Screens: Necessary Evil or Positive Resource?


Screen time.

It can cause a lot of parental angst.

How much is too much? Is that game appropriate? How on earth do I get that device back without causing a meltdown?

We live in a technological age and screens have become a necessary part of our lives. Some children know how to use an iPad before they can even put together sentences and we can be guilty of modelling our own dependence on the ever-pinging device in our pockets.

Much debate and research has gone into the issue of the impact of screens on our children. From the suggestion that screen time is actually good for our kids, to the other end of the spectrum – the often quoted reality that many Silicon Valley executives (including Bill Gates and Steve Jobs) enforced strict screen time guidelines at home, realising early on the potentially harmful effects.

It is important to note that there have been concerning outcomes highlighted for teens, with a recent study by Jean Twenge concluding that teens who spent more time on social media and smartphones were more likely to report mental health issues (with a link to suicide risk and depression) than those who spent the majority of their time on non-screen related activities (specifically social, physical, study and religious).


There has also been emerging research into the growing reality of parental distraction as connected with smartphone use – leading to a state of ‘continuous partial attention’ towards our kids. This mental state has the potential to lead to the misreading of child emotional cues, a display of anger or irritation when we are interrupted and a concerning increase in the number of reported injuries.

‘Okay, we get it’, you might be thinking, ‘but screens are a reality that we can’t exactly escape. So what should we do?’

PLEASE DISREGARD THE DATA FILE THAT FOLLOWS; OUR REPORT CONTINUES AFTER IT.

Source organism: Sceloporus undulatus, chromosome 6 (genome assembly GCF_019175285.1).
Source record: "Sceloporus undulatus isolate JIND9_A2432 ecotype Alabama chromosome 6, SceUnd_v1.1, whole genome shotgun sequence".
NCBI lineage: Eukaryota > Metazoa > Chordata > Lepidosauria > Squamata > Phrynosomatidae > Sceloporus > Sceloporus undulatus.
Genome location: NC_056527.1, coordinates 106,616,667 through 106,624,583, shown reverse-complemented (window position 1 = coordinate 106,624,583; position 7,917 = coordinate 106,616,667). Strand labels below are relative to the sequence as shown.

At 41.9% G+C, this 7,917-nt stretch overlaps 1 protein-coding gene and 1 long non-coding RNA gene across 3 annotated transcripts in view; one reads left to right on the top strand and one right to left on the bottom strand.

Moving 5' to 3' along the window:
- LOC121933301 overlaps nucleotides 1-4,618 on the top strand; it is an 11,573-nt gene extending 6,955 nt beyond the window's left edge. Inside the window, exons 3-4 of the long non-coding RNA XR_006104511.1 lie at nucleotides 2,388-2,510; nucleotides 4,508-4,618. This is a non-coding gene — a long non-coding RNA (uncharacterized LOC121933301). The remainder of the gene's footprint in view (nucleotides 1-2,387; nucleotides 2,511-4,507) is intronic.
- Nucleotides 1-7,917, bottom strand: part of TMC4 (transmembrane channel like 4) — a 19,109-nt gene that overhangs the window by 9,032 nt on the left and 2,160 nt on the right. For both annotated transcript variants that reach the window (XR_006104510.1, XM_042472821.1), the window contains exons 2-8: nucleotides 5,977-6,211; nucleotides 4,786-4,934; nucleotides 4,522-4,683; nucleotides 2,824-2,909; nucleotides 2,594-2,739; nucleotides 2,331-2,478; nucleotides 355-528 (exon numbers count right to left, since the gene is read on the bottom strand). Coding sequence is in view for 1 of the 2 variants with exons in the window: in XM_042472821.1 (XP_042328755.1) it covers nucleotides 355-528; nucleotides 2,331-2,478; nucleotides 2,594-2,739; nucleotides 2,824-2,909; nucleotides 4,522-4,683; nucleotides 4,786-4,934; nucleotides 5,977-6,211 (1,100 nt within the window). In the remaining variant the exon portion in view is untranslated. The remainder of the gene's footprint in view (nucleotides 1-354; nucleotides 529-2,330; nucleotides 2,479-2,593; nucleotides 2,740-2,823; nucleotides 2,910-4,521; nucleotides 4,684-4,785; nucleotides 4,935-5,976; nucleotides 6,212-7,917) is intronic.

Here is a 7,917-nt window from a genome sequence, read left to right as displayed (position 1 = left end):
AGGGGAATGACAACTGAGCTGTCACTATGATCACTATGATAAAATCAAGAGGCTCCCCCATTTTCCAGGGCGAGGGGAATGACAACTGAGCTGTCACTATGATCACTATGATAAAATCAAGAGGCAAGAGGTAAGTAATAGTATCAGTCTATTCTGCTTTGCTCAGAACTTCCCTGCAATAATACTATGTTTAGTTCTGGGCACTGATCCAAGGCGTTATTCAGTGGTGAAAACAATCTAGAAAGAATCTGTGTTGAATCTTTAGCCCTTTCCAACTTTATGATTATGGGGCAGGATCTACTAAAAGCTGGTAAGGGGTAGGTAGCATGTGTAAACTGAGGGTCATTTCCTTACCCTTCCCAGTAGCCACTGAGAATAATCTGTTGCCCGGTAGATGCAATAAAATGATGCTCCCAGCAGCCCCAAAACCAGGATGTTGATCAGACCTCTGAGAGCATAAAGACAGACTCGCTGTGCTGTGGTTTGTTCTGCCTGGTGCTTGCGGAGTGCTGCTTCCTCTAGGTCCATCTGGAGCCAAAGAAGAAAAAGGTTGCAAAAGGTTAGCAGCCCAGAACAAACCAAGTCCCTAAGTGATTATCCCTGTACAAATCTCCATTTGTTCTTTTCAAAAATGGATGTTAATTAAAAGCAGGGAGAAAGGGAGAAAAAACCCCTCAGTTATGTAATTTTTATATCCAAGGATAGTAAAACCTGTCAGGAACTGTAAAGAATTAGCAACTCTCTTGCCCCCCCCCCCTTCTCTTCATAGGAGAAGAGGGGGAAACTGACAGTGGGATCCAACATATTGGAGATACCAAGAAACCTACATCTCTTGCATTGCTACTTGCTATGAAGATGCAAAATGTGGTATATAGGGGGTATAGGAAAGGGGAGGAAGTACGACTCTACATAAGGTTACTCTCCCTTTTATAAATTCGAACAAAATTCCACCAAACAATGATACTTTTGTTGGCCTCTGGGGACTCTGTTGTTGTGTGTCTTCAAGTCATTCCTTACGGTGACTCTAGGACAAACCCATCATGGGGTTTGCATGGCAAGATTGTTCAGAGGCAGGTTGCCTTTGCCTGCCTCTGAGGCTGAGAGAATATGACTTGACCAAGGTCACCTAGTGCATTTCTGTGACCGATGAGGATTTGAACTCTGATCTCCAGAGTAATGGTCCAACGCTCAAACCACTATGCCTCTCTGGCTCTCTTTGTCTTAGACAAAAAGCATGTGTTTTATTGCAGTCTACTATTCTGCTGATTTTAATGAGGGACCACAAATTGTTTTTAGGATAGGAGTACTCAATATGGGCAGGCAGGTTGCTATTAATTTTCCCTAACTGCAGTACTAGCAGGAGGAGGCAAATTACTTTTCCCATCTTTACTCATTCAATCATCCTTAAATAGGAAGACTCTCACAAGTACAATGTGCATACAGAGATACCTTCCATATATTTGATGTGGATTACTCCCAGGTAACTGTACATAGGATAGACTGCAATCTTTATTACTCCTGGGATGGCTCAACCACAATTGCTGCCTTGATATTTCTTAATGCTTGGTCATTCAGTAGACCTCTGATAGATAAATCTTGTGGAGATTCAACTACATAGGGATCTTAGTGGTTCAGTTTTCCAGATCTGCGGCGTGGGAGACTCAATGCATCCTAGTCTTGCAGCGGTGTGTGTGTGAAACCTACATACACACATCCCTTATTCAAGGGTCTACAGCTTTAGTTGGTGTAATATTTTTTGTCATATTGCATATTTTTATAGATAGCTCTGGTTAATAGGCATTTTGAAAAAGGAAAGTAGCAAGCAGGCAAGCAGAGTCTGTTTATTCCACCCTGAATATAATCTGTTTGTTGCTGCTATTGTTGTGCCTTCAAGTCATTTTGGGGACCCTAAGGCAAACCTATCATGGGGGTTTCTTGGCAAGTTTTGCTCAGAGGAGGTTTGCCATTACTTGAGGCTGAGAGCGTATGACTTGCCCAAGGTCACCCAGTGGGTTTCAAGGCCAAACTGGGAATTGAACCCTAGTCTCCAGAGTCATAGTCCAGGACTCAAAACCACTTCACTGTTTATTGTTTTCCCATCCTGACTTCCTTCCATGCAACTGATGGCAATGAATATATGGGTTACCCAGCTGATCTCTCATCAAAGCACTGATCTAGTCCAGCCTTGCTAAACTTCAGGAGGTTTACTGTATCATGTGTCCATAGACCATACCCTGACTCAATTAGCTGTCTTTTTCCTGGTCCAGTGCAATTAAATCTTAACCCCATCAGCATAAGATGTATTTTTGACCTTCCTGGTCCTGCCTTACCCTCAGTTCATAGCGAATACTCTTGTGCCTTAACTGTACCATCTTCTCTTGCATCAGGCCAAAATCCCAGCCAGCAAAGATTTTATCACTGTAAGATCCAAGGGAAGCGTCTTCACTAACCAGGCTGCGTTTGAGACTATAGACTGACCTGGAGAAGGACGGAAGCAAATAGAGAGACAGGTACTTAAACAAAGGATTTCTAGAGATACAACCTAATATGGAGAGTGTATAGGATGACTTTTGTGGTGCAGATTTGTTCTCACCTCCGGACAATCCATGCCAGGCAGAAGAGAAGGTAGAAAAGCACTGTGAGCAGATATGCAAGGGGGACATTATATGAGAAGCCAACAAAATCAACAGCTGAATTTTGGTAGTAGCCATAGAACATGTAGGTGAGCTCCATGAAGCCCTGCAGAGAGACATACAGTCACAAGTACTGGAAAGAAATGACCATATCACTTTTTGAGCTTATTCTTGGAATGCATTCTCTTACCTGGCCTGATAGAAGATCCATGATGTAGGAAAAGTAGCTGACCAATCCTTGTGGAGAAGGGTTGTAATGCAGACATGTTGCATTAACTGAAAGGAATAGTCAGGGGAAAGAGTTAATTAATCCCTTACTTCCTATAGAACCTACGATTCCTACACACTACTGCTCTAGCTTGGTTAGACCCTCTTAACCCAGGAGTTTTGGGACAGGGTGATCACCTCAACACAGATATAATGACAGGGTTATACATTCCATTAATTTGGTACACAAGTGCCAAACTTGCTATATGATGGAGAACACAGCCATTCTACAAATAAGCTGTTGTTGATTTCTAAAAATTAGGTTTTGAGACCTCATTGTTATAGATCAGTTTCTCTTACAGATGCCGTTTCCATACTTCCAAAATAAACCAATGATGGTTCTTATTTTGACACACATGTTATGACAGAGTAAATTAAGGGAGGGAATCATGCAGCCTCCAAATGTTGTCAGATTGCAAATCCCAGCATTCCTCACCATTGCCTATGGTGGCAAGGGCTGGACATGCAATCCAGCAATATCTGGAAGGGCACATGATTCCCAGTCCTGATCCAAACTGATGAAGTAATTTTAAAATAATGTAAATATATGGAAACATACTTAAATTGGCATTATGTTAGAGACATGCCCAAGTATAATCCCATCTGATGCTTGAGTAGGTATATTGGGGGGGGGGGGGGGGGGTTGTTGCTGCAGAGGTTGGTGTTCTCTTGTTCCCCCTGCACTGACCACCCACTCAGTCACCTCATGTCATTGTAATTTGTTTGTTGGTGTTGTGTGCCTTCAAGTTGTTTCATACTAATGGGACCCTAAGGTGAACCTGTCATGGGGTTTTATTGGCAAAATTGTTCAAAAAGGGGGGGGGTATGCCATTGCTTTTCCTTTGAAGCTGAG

It isn’t all bad news.

In a TED talk in April 2017, Sarah DeWitt (former preschool teacher and media researcher, now responsible for the development of the award-winning PBS KIDS website) challenged some myths about the common fears parents have in relation to screen time. She urged parents to see screens as a potential – for education, connection and embodied learning. From the reality that some applications can predict skills with similar (or greater) levels of accuracy as standardised testing, to the harnessing of interactive technology to allow kids to mimic actions and language – there is a world of wonder that can be appreciated and utilised to everyone’s advantage.

Actually, one of the most important factors isn’t necessarily whether the game is educational enough but whether, as parents, we take the time to talk with our kids about what they are playing, engage in their virtual world and use it to open up our relationship with them.


Author of Screen Time, journalist Lisa Guernsey has created a helpful checklist which she calls ‘the three C’s’, which encourages parents to consider Content, Context and the individual Child in assessing whether the screen time is desirable and appropriate. You can take a quick quiz to see whether you are on track with yours.


Ultimately, screens are here to stay and it is up to us whether we use them as a positive force or a means of distraction. Let’s work together to make devices a tool for connecting with our kids, furthering their education and following the leads of curiosity for extending themselves.

We are planning on putting together a list of the best educational apps as a resource for you. Let us know if you have any great (free, if possible) ones to recommend!

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